Photo by Benjamin Austin
When I walk into a room filled with records, my pulse jumps, my temperature rises, and for an instant I feel something akin to happiness. I don’t know if there is such a thing as a bad independent record store. If there is one, it is not mentioned here. What follows is not a survey of Atlanta’s retail music, but simply a fan’s description of some rooms filled with records. These stores are scattered around in-town Atlanta, but the best area for record shopping is Little Five Points.
WAX N FACTS
Wax N Facts is the granddaddy of all Atlanta independent record stores. When I first took a Marta bus to this legend yet-to-be, the train system was not built. The store was half its current size, but owners Danny and Harry were there behind the counter, where they remain today, as I purchased my first copy of the Hampton Grease Band masterpiece Music to Eat and the Fans’ debut 7-inch. These days, Wax N Facts continues to stock what made that first trip worth taking: plenty of used vinyl, independent LPs, and singles. And the prices cannot be beat. Somewhere along the way, they started stocking those newfangled CDs, and despite all the complaining noises I have made over the years, they continue to hawk the damned annoying things. 432 Moreland Ave.
Criminal Records recently made their third relocation within the two-block Little Five Points business district, and it was a very smart move. The new store allows for the best selection of new vinyl in Atlanta. Criminal also carries used vinyl, CDs, DVDs, and an amazing selection of comics, graphic novels, and magazines hard to find anywhere else in Atlanta. Their staff knows what they are talking about, and Saturdays they have in-stores with live, good bands. 1154-A Euclid Ave.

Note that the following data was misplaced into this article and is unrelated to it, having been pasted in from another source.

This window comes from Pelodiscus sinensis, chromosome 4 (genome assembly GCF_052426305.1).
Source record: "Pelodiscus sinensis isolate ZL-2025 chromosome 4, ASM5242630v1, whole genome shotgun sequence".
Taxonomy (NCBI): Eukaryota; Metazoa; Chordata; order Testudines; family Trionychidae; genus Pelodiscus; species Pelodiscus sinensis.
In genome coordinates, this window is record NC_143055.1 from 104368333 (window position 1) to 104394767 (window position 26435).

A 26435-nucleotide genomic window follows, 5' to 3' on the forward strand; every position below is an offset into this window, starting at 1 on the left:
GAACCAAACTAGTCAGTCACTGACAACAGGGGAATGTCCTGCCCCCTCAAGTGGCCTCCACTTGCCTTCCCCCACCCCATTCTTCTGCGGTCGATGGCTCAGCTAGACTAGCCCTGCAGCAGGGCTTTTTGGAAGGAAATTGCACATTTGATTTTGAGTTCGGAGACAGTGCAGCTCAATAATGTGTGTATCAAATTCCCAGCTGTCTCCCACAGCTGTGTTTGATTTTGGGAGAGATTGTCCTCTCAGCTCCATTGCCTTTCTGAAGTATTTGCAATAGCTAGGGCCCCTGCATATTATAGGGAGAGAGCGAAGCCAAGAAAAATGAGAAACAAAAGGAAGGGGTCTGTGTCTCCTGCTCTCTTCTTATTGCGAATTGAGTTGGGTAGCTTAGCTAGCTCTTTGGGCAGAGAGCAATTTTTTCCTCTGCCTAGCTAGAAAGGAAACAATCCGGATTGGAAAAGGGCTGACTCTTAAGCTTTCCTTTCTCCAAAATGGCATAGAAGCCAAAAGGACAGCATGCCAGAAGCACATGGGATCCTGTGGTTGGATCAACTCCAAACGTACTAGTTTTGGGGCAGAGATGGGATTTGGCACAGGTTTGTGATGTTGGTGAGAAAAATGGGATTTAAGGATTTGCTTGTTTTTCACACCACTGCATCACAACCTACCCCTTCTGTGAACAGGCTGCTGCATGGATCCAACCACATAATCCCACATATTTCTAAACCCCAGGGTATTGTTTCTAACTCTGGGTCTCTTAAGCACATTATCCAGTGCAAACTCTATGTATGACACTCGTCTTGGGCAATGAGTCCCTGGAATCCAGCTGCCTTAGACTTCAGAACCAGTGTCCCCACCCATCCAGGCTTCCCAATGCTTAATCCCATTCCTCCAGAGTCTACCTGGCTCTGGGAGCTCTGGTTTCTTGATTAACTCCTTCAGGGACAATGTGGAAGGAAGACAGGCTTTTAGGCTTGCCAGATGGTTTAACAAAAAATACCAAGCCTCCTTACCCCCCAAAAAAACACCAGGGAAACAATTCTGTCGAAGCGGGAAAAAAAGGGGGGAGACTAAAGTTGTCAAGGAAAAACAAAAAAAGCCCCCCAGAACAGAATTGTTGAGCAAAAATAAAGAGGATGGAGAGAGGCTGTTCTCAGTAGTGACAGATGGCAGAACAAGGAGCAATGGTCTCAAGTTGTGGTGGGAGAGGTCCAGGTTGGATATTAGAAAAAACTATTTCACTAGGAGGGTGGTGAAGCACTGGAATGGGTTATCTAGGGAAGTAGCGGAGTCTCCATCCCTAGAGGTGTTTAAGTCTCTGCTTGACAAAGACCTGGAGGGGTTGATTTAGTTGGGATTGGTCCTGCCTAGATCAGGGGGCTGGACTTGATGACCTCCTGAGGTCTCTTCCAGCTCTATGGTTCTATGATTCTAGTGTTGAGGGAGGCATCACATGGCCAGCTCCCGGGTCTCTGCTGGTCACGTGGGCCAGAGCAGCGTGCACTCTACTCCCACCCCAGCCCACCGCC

FULL MOON RECORDS
Full Moon Records is the third great L5P record emporium, just out of spitting range of the heart of the neighborhood up McClendon. It’s small with annoyingly limited hours, but no Atlanta store has a smarter selection of used and new vinyl than this cramped room of treasures. The tight, limited selection of jazz and blues is excellent. 1653 McClendon Ave.
Ella Guru is another small shop, in an area once considered the armpit of the neighborhood. I lived in a 50-year-old school bus illegally parked ten feet from the current Ella Guru locale, next to a field of kudzu. On my one trip to this tiny store, I purchased the new John “Drumbo” French CD, City of Refuge, which I thought was fitting when shopping at one of two Atlanta retail record outlets with Captain Beefheart-derived names. The selection of vinyl is shabby, but they’ve got plenty of used and new CDs. B101 Elizabeth.
LOW YO YO STUFF RECORDS